Turning a JDG 2-Piece Ring

Turning rings is a unique project that always produces impressive results. Today we are going to turn a 2-piece, stainless steel ring core from JDG. The design offers a nice contrast of traditional metal band and wood, which helps protect your turning from scratches and will keep it looking great for a long time.

Prepare to Turn

Before we go to the lathe, we’ll need to make sure our blank has a flat reference face. Simply lay out some 220 grit sandpaper on a flat surface and sand one of side of the blank flat.

Sanding the blank on a flat surface.

Now wipe off the dust and apply double-sided tape to the flattened side. Flip it over and mark the center for drilling.

Applying double sided tape to the sanded face.

At the lathe, mount a waste block, then true up the face using a skew. This will be our jig for drilling and rough turning the blank.

Squaring the face of the waste block with a skew chisel laid flat.

Use a cone center to line up the center of the blank to the waste block. Apply firm pressure so the tape adheres to the waste block.

Aligning and adding pressure to the blank with the tailstock.


With the lathe running around 2,500 RPMs lightly rough-turn the ring blank to round using a spindle gouge.

Turing the blank round with a spindle gouge.

Once the blank is round, it’s critical that we turn the blank to a thickness just a hair over 6mm, so use your digital calipers here to double-check your work, this needs to be precise.

Measuring the blank thickness with digital calipers.

Once we’re just over 6mm, set your lathe to around 750 RPMs and drill a hole through the blank using a drill chuck and a bit that’s about half the size of your ring’s diameter.

Drill a pilot hole in the blank.

With your lathe back at 2,500 RPMs, carefully use a scraper and open up the diameter of the blank until the core can just slip inside. Check the fit frequently for the correct fit.

Enlarging the hole with a ring scraper tool.
Testing the fit of the ring core in the hole.

Now take the core off the lathe and remove the double-sided tape.
It’s critical here that the blank is exactly 6mm thick for a precise fit. To get it right on, sand the turned side of the blank in a figure-eight pattern on a piece of 220 grit sand paper. Check it frequently with digital calipers and stop when they read 6mm.

Sanding the blank on a flat surface.

Once we’re spot on 6mm for the thickness, we are ready to glue the blank onto the ring core.
To glue them, we recommend using an epoxy for a flexible and permanent bond.
Apply a generous amount of epoxy to the inside of the ring blank, then insert the two halves of the ring core. Use a mallet and lightly tap the cores until they’re properly seated. Wipe away any excess epoxy and let it cure.

Applying epoxy to the blank.

These rings can be turned using Ring Bushings or the Ring Turning Chuck, but for the we recommend using the JDG Pro Ring Mandrel. Mount the pro ring mandrel inside a collet chuck because if possible, that is the most accurate way. If you don’t have a collet chuck you can mount it in a drill chuck.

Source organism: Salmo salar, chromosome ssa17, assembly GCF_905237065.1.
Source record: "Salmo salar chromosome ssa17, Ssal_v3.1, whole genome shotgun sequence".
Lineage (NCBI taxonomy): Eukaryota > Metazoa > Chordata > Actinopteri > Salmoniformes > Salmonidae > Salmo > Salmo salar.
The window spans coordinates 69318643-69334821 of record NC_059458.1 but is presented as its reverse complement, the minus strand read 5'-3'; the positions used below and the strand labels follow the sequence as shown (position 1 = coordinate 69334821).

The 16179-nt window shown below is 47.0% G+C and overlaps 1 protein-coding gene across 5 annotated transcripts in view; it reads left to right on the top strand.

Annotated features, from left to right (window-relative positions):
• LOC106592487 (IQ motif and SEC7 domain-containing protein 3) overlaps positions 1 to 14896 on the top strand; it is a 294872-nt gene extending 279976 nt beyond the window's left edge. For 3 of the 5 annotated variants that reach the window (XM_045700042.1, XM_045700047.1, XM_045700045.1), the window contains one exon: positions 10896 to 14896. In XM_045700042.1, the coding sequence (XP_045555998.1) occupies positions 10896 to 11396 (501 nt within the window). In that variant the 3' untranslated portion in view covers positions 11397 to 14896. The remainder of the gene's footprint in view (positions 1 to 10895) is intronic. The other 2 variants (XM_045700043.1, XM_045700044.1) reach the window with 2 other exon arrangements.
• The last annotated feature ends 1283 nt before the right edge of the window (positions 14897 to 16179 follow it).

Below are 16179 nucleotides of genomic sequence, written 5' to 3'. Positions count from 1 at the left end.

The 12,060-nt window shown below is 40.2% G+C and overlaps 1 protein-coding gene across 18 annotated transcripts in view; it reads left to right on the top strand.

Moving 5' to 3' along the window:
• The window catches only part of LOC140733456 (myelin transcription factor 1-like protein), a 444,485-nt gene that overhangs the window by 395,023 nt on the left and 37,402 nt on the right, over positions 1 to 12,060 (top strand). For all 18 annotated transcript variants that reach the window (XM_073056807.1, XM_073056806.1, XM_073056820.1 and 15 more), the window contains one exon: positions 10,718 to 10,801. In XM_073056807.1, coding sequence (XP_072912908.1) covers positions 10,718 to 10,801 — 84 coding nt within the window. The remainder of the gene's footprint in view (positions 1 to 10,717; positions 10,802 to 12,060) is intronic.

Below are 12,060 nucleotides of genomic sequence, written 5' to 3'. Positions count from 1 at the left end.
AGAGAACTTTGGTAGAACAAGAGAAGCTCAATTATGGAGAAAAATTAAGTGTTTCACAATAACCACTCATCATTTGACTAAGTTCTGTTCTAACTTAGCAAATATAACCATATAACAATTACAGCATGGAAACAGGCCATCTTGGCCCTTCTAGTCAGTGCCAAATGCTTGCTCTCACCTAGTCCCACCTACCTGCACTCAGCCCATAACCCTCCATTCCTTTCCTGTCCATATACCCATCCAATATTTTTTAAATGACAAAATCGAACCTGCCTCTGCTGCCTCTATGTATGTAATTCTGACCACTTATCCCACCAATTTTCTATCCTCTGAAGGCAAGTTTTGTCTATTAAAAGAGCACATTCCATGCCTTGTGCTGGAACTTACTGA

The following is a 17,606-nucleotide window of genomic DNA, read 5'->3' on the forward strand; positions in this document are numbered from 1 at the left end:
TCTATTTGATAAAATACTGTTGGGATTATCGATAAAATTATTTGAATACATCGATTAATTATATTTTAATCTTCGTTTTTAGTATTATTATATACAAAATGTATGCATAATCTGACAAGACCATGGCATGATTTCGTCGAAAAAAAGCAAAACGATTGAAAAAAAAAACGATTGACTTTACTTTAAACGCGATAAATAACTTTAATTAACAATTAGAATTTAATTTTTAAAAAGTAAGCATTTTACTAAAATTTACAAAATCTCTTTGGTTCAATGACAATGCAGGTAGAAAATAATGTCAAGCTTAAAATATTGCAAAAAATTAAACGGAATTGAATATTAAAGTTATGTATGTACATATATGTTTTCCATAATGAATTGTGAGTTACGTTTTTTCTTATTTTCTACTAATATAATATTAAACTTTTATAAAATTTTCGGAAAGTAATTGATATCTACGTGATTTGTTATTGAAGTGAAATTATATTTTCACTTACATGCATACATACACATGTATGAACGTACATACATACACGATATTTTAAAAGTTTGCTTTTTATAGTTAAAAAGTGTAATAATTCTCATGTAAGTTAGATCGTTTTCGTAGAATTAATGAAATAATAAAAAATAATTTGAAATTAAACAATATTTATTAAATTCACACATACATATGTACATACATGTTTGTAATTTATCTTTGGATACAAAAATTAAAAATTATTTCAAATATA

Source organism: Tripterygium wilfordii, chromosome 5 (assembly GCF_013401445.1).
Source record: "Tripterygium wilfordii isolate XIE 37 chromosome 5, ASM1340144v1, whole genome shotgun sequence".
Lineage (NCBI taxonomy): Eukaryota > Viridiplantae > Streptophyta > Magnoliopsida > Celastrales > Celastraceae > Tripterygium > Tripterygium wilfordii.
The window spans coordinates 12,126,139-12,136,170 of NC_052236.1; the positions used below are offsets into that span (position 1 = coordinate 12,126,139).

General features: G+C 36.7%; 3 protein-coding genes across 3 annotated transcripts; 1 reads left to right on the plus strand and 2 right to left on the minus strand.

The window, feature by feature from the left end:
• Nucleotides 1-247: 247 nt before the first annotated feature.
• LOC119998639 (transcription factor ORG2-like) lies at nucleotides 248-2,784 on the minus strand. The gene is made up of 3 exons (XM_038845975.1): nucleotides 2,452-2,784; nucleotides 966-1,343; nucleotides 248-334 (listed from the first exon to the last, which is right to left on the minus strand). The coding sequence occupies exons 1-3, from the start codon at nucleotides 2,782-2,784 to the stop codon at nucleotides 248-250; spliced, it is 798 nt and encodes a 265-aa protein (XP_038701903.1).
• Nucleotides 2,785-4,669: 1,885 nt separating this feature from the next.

Insert the ring core onto the right-sized step and lightly tighten with a hex wrench.
Turn a flat profile using a skew with the lathe running about 2,500 RPMs. Use the sides of the ring core as sizing indicators. And don’t worry if you scratch up the metal surface a little bit, we’ll buff out everything in a minute.

Turing the blank round with a skew laid flat.

Once the blank’s perfectly flush with the ring, sand it through 600 grit on both the metal and wood. This will clean up any scratches on both the core and the blank.

Sanding the blank.

The stainless steel comes with a satin finish, but I want a more polished look for my ring, so I’ll apply some scratch free polishing wax to both surfaces. I’ll also polish the sides of the core, so that the sheen is consistent throughout. Now apply some plastic polish for the final sheen of the blank and the core, following the same procedure as the wax.

Applying polish to the ring blank.

I’m all finished, but I want the inside of the core to match the sheen as well. Take the ring off the lathe, apply some masking tape around the it to keep from scratching, then carefully secure the ring with a set of pin jaws.
For safety reasons, use a wooden dowel and apply some scratch free polishing wax into the core. DO NOT, under any circumstances, insert your finger into the ring while it’s turning.

Applying masking tape to the ring.
Polishing the inside of the ring.

Now do the same thing with some plastic polish for the final sheen of the ring.
If you don’t have pin jaws, you can also use a Dremmel with a small buffing wheel. Just apply scratch free wax, then polish the ring with plastic polish as well.

Polishing the inside of the ring with a Dremel tool and polishing wheel.

Once it’s polished, you’ve got yourself a beautiful, unique piece of jewelry to show off!

Supplies Used

JDG 2-Piece Ring Core
JDG Pro Ring Mandrel
Ring Blank
Double-Sided Tape
Digital Calipers
Skew Chisel
Scratch Freee

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